However, this would mean an additional board too and adapting the software too.


I too have been thinking about that. It seems to me that we have all the software that we need from the top view, now we just need to modify it from the bottom view. I suppose there will be some additional requirements to make them all work in harmony, but that surely can be done. This has the potential to fix most all of the issues.

I think a more practical solution would be a lower beam with additional 2 motors. Chains would then pull on 4 sides of the sled.
However, this would mean an additional board too and adapting the software too.

I actually ordered parts to do this, although to allow for a bit of inaccuracy and undue tension on the motors, I was going to do a single motor on the bottom driving a chain. A single attachment point with a tensioner to the sled bottom. This could then be pulled either straight down, or the carrier on the chain could be moved left or right of the sled location. There is a pin that could be monitored on the stock board for sled location I was told and a second board could then adjust the bottom carrier location.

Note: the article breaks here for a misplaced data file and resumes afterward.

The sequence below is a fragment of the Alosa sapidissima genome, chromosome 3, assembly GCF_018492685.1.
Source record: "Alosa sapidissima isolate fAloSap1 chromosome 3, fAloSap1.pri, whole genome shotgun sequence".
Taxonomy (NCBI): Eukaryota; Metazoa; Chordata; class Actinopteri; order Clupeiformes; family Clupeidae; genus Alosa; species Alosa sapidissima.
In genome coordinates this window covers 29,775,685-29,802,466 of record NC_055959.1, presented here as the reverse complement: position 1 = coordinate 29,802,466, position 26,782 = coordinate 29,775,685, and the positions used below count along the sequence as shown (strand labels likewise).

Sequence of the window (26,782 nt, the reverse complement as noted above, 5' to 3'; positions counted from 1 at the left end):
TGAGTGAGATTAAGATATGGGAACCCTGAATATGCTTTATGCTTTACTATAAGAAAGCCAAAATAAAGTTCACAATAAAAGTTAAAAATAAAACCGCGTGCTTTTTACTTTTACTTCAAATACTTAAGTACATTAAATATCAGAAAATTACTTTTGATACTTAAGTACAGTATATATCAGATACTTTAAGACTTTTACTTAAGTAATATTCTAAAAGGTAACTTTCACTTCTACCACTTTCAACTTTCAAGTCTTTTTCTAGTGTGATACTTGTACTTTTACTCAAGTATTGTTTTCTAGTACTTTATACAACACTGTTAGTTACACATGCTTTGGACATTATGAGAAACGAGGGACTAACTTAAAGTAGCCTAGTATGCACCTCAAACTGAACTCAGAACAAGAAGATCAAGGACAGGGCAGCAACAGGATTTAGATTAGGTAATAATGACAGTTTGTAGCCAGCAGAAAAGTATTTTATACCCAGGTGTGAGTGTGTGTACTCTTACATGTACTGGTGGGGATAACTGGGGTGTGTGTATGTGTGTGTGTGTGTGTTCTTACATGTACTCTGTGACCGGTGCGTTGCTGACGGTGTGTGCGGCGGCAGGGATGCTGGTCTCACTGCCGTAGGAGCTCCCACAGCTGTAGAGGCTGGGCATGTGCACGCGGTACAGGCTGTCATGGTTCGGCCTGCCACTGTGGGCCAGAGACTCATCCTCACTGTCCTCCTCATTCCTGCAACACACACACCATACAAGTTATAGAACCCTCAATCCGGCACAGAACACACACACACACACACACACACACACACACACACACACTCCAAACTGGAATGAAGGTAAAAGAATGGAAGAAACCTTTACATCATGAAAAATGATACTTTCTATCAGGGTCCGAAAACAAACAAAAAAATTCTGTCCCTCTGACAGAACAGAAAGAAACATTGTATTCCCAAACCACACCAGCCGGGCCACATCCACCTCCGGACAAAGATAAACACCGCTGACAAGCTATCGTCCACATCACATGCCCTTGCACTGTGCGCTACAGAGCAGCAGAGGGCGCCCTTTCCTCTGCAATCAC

I think that the Z-height-display gets the z axis location from that same data source…

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@eppic: I’m not sure if I understand correctly, but if you want to have a tensioner to give the needed pull in the inaccurate zones at the bottom, it should be quite short. However, won’t this give too much tension if the sled is cutting at the top?

@EdFeeney: of course it can be done. But it is not a small development. Getting them to operate in sync is one thing. Another thing is the calibration process which will be a bit harder and should be reprogrammed too. Last point: it will take a bit more processing power ofcourse. To be checked if everything still works smoothly.

I am always surprised at the creative solutions people come up with. I give it a thumbs up.